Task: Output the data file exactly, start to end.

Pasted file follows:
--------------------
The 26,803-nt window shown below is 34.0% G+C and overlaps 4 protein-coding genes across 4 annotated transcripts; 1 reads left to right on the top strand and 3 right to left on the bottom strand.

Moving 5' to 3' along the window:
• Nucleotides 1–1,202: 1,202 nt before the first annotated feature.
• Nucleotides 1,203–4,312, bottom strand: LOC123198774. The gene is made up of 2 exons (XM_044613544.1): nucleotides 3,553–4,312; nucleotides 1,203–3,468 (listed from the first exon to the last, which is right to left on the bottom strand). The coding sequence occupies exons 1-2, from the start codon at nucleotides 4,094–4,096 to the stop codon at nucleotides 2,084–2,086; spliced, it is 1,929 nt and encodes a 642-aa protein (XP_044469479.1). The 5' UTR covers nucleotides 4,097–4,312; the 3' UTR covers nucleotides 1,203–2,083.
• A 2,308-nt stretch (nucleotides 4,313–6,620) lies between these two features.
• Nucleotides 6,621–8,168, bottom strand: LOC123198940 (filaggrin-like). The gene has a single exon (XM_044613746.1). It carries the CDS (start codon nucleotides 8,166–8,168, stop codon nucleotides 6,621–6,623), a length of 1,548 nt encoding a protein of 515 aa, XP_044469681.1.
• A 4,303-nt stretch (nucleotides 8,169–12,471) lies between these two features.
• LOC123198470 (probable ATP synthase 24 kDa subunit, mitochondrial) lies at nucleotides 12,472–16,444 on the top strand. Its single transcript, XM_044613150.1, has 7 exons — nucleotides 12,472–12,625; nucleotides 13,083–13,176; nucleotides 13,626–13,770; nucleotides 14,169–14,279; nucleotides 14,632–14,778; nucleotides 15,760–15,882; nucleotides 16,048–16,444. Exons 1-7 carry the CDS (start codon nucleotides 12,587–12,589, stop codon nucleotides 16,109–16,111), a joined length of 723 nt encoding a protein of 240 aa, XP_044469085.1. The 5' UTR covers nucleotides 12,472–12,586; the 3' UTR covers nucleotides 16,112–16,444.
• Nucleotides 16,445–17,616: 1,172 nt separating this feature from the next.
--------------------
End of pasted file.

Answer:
The 26,803-nt window shown below is 34.0% G+C and overlaps 4 protein-coding genes across 4 annotated transcripts; 1 reads left to right on the top strand and 3 right to left on the bottom strand.

Moving 5' to 3' along the window:
• Nucleotides 1–1,202: 1,202 nt before the first annotated feature.
• Nucleotides 1,203–4,312, bottom strand: LOC123198774. The gene is made up of 2 exons (XM_044613544.1): nucleotides 3,553–4,312; nucleotides 1,203–3,468 (listed from the first exon to the last, which is right to left on the bottom strand). The coding sequence occupies exons 1-2, from the start codon at nucleotides 4,094–4,096 to the stop codon at nucleotides 2,084–2,086; spliced, it is 1,929 nt and encodes a 642-aa protein (XP_044469479.1). The 5' UTR covers nucleotides 4,097–4,312; the 3' UTR covers nucleotides 1,203–2,083.
• A 2,308-nt stretch (nucleotides 4,313–6,620) lies between these two features.
• Nucleotides 6,621–8,168, bottom strand: LOC123198940 (filaggrin-like). The gene has a single exon (XM_044613746.1). It carries the CDS (start codon nucleotides 8,166–8,168, stop codon nucleotides 6,621–6,623), a length of 1,548 nt encoding a protein of 515 aa, XP_044469681.1.
• A 4,303-nt stretch (nucleotides 8,169–12,471) lies between these two features.
• LOC123198470 (probable ATP synthase 24 kDa subunit, mitochondrial) lies at nucleotides 12,472–16,444 on the top strand. Its single transcript, XM_044613150.1, has 7 exons — nucleotides 12,472–12,625; nucleotides 13,083–13,176; nucleotides 13,626–13,770; nucleotides 14,169–14,279; nucleotides 14,632–14,778; nucleotides 15,760–15,882; nucleotides 16,048–16,444. Exons 1-7 carry the CDS (start codon nucleotides 12,587–12,589, stop codon nucleotides 16,109–16,111), a joined length of 723 nt encoding a protein of 240 aa, XP_044469085.1. The 5' UTR covers nucleotides 12,472–12,586; the 3' UTR covers nucleotides 16,112–16,444.
• Nucleotides 16,445–17,616: 1,172 nt separating this feature from the next.